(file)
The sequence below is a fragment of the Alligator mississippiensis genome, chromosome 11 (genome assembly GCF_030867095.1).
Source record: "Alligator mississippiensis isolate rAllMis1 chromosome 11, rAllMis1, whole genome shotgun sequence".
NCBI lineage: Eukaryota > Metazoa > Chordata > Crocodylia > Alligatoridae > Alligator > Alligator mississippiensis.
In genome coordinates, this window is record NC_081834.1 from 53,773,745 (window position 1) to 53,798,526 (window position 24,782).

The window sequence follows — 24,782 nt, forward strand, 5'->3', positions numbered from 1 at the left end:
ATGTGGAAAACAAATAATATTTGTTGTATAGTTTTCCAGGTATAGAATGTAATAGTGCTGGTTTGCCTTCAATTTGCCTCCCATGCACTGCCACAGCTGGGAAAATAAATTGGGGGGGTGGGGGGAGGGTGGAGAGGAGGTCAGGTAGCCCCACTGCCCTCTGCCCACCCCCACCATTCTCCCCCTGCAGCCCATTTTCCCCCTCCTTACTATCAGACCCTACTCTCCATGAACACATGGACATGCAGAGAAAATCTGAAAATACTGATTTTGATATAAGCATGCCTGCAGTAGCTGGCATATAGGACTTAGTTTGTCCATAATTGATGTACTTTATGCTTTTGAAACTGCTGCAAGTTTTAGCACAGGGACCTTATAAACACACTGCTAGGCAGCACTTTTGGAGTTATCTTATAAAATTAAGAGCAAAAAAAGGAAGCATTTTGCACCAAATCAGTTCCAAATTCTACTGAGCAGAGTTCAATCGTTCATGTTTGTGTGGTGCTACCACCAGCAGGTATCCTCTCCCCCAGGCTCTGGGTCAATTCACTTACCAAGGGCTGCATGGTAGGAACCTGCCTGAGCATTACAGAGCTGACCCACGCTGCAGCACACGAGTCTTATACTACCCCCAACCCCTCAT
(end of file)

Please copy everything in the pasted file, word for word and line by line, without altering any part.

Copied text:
The sequence below is a fragment of the Alligator mississippiensis genome, chromosome 11 (genome assembly GCF_030867095.1).
Source record: "Alligator mississippiensis isolate rAllMis1 chromosome 11, rAllMis1, whole genome shotgun sequence".
NCBI lineage: Eukaryota > Metazoa > Chordata > Crocodylia > Alligatoridae > Alligator > Alligator mississippiensis.
In genome coordinates, this window is record NC_081834.1 from 53,773,745 (window position 1) to 53,798,526 (window position 24,782).

The window sequence follows — 24,782 nt, forward strand, 5'->3', positions numbered from 1 at the left end:
ATGTGGAAAACAAATAATATTTGTTGTATAGTTTTCCAGGTATAGAATGTAATAGTGCTGGTTTGCCTTCAATTTGCCTCCCATGCACTGCCACAGCTGGGAAAATAAATTGGGGGGGTGGGGGGAGGGTGGAGAGGAGGTCAGGTAGCCCCACTGCCCTCTGCCCACCCCCACCATTCTCCCCCTGCAGCCCATTTTCCCCCTCCTTACTATCAGACCCTACTCTCCATGAACACATGGACATGCAGAGAAAATCTGAAAATACTGATTTTGATATAAGCATGCCTGCAGTAGCTGGCATATAGGACTTAGTTTGTCCATAATTGATGTACTTTATGCTTTTGAAACTGCTGCAAGTTTTAGCACAGGGACCTTATAAACACACTGCTAGGCAGCACTTTTGGAGTTATCTTATAAAATTAAGAGCAAAAAAAGGAAGCATTTTGCACCAAATCAGTTCCAAATTCTACTGAGCAGAGTTCAATCGTTCATGTTTGTGTGGTGCTACCACCAGCAGGTATCCTCTCCCCCAGGCTCTGGGTCAATTCACTTACCAAGGGCTGCATGGTAGGAACCTGCCTGAGCATTACAGAGCTGACCCACGCTGCAGCACACGAGTCTTATACTACCCCCAACCCCTCAT